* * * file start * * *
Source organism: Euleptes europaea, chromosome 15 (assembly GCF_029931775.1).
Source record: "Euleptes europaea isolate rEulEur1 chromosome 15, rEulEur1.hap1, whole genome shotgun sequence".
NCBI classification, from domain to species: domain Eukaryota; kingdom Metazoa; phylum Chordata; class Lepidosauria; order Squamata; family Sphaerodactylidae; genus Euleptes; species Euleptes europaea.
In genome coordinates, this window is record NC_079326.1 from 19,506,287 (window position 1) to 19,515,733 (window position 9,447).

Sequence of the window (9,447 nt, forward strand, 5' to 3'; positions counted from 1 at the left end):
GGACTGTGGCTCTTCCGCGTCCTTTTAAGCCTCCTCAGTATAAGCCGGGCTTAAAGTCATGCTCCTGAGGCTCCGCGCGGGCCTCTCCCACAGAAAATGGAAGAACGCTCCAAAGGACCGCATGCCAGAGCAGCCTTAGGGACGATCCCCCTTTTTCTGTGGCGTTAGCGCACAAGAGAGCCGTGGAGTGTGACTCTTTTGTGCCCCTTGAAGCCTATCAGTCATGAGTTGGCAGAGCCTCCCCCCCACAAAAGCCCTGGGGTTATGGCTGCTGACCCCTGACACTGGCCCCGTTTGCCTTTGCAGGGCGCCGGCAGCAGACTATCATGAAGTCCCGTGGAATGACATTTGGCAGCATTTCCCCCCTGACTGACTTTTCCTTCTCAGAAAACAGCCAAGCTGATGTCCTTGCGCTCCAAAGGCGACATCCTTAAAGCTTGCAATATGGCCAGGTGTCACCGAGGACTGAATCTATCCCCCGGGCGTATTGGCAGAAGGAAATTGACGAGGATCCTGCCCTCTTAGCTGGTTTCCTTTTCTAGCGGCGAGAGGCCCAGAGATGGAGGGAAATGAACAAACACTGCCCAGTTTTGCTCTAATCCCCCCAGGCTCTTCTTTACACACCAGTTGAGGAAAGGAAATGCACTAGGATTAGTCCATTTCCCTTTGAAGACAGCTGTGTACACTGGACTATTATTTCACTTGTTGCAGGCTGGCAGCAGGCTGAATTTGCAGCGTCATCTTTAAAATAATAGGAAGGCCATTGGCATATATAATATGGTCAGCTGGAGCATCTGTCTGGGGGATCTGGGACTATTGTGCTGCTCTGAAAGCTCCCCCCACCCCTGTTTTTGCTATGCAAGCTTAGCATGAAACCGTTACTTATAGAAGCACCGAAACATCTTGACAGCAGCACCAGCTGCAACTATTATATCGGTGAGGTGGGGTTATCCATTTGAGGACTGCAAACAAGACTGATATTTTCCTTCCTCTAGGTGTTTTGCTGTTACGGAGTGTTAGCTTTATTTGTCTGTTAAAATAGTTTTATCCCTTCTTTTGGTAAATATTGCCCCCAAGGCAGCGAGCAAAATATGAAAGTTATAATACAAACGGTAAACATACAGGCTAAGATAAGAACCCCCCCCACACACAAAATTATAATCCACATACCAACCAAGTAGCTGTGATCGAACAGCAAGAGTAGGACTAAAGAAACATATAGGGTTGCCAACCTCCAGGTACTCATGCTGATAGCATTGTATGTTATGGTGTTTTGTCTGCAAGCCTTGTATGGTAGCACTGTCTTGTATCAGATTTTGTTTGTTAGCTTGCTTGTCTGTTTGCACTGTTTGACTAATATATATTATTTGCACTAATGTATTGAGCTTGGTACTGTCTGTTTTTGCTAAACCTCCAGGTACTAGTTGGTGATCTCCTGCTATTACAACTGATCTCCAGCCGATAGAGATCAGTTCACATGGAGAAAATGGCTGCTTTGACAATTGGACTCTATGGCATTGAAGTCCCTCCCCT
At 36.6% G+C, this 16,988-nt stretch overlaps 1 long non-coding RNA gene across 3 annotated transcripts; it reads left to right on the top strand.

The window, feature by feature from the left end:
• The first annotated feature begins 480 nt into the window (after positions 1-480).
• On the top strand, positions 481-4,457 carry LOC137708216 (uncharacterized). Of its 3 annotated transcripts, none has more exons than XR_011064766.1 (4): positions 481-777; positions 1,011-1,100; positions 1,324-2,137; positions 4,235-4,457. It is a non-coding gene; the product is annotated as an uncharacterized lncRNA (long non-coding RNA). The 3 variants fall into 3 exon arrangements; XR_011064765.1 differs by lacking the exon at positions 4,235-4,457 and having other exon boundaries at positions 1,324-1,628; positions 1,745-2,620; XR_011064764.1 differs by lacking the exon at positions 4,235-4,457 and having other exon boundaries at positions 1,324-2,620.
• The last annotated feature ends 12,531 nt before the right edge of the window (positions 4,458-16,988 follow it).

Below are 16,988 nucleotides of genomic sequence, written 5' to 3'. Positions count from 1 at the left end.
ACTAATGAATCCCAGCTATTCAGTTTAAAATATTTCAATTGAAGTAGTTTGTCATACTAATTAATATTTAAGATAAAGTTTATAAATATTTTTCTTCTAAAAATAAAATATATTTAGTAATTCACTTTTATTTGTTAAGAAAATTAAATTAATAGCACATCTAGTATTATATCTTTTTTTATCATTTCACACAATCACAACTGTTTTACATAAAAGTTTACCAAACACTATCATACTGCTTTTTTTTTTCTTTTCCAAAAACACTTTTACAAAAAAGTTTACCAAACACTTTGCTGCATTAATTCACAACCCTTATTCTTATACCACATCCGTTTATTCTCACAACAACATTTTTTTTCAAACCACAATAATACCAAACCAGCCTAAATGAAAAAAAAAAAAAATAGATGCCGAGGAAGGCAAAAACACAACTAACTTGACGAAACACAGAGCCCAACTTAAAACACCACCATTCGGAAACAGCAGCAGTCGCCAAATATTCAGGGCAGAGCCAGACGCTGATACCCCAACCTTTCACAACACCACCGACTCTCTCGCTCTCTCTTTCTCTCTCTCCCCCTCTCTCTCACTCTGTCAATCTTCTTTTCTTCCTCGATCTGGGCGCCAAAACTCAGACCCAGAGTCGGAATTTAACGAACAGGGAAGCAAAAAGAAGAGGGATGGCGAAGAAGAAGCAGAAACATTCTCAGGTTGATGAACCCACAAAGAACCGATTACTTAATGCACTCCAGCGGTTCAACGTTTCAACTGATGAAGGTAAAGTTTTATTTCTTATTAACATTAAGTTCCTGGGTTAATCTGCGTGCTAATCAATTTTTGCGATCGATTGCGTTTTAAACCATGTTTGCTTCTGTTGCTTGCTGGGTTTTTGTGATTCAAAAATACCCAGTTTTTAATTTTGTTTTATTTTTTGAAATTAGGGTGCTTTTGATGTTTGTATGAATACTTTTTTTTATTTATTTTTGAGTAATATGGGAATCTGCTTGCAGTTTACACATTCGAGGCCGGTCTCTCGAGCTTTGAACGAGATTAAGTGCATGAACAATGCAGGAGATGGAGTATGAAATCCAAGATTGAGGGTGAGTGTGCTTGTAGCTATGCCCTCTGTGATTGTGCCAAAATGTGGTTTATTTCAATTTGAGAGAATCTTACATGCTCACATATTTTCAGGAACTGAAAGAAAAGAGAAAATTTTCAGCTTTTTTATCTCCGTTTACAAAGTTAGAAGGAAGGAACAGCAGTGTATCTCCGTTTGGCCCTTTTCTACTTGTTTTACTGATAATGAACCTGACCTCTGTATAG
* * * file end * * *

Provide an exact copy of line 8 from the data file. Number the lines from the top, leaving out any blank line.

The window, feature by feature from the left end: